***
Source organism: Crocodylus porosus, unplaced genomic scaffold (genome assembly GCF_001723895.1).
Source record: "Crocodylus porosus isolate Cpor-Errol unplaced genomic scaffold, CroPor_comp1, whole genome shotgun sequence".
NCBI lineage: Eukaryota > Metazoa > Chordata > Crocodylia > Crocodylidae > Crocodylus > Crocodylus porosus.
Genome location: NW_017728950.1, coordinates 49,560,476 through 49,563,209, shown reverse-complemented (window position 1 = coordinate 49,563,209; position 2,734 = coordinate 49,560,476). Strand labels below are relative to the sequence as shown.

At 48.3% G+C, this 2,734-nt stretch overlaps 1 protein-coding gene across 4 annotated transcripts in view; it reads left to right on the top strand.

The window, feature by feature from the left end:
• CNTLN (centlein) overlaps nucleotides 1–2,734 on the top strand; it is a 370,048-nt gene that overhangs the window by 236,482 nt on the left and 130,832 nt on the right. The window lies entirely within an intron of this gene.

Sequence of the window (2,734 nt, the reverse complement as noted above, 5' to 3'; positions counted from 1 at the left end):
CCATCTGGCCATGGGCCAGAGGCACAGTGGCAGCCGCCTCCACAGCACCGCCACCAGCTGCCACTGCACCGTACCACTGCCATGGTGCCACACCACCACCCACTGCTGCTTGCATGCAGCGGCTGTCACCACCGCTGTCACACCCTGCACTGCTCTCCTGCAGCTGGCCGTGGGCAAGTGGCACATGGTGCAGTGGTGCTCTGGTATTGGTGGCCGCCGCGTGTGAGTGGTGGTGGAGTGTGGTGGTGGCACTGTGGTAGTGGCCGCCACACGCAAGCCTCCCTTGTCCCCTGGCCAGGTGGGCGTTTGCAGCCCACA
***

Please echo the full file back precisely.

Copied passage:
Source organism: Crocodylus porosus, unplaced genomic scaffold (genome assembly GCF_001723895.1).
Source record: "Crocodylus porosus isolate Cpor-Errol unplaced genomic scaffold, CroPor_comp1, whole genome shotgun sequence".
NCBI lineage: Eukaryota > Metazoa > Chordata > Crocodylia > Crocodylidae > Crocodylus > Crocodylus porosus.
Genome location: NW_017728950.1, coordinates 49,560,476 through 49,563,209, shown reverse-complemented (window position 1 = coordinate 49,563,209; position 2,734 = coordinate 49,560,476). Strand labels below are relative to the sequence as shown.

At 48.3% G+C, this 2,734-nt stretch overlaps 1 protein-coding gene across 4 annotated transcripts in view; it reads left to right on the top strand.

The window, feature by feature from the left end:
• CNTLN (centlein) overlaps nucleotides 1–2,734 on the top strand; it is a 370,048-nt gene that overhangs the window by 236,482 nt on the left and 130,832 nt on the right. The window lies entirely within an intron of this gene.

Sequence of the window (2,734 nt, the reverse complement as noted above, 5' to 3'; positions counted from 1 at the left end):
CCATCTGGCCATGGGCCAGAGGCACAGTGGCAGCCGCCTCCACAGCACCGCCACCAGCTGCCACTGCACCGTACCACTGCCATGGTGCCACACCACCACCCACTGCTGCTTGCATGCAGCGGCTGTCACCACCGCTGTCACACCCTGCACTGCTCTCCTGCAGCTGGCCGTGGGCAAGTGGCACATGGTGCAGTGGTGCTCTGGTATTGGTGGCCGCCGCGTGTGAGTGGTGGTGGAGTGTGGTGGTGGCACTGTGGTAGTGGCCGCCACACGCAAGCCTCCCTTGTCCCCTGGCCAGGTGGGCGTTTGCAGCCCACA